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Growing Number of Buyers Steer Clear of Imports

“Conventional wisdom,” rather than latest quality data, often a factor in brand selection, says new J.D. Power study.

by on Jan.26, 2012

Makers like Ford -- its new 2013 Fusion shown here -- and Hyundai have to overcome negative quality perceptions that lag reality, according to a new study.

Word-of-mouth is typically a critical factor in the choice a car buyer makes, yet “conventional wisdom” about which brands have the best quality may be sorely out of date, notes a new study by J.D. Power and Associates. Nonetheless, 40% of buyers say they steered clear of one brand or another because of what they’ve heard about quality, rather than actually checking for the latest data.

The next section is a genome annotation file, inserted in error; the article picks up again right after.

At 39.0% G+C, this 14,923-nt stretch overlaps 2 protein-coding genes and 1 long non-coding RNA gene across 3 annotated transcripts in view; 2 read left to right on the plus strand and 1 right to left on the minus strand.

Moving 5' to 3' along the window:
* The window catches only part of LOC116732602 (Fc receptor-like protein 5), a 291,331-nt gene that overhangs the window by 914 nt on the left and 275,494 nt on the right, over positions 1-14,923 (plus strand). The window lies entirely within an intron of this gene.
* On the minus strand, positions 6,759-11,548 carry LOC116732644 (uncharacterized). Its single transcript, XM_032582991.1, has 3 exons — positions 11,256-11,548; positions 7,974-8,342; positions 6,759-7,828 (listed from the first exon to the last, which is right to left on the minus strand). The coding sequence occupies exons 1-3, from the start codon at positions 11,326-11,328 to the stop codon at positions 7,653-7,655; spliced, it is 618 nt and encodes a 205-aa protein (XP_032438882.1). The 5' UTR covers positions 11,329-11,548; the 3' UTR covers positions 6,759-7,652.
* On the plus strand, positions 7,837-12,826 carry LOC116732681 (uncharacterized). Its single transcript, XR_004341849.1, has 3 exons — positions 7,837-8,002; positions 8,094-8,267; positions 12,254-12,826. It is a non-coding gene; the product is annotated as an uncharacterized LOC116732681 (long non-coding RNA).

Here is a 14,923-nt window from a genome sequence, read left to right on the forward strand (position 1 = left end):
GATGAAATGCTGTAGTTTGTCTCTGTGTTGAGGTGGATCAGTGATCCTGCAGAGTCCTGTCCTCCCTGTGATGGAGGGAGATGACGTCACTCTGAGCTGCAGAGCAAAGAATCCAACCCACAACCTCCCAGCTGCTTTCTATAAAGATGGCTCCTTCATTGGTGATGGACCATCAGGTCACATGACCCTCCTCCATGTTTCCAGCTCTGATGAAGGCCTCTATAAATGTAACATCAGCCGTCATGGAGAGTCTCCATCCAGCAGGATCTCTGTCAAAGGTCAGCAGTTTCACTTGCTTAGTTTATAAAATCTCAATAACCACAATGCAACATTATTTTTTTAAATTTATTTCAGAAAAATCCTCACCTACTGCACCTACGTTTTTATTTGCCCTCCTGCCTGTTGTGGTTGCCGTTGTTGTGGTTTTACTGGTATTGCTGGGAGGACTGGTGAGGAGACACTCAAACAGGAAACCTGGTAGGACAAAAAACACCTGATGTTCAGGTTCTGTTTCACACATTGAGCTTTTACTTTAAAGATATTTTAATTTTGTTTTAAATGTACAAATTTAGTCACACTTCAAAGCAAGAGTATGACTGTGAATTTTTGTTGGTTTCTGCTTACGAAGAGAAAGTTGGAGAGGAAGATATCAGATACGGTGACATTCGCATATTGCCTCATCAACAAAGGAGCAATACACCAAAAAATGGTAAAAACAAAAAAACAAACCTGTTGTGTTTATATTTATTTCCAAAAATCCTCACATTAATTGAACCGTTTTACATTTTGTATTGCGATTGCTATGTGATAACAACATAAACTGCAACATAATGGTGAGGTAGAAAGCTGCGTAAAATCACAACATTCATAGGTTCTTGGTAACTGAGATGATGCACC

Meanwhile, though Detroit automakers have long abandoned their “Buy American” campaigns, the public’s interest in bringing more manufacturing jobs back to the U.S. seems to be paying off.  Power’s latest annual “Avoider Study” finds that that nearly one in seven buyers has steered clear of a foreign-badged product precisely because of where it was made.

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The 2012 Avoider Study also found that fuel economy is now the most influential factor in choosing – or avoiding – a product, though factors like price and styling are also strongly influential.

“The fact that so many new-vehicle buyers may be basing their opinions about quality and reliability on pre-conceived notions, rather than concrete information or data, demonstrates how important it is for automakers to promote the quality and reliability of their models,” said Jon Osborn, research director at J.D. Power and Associates.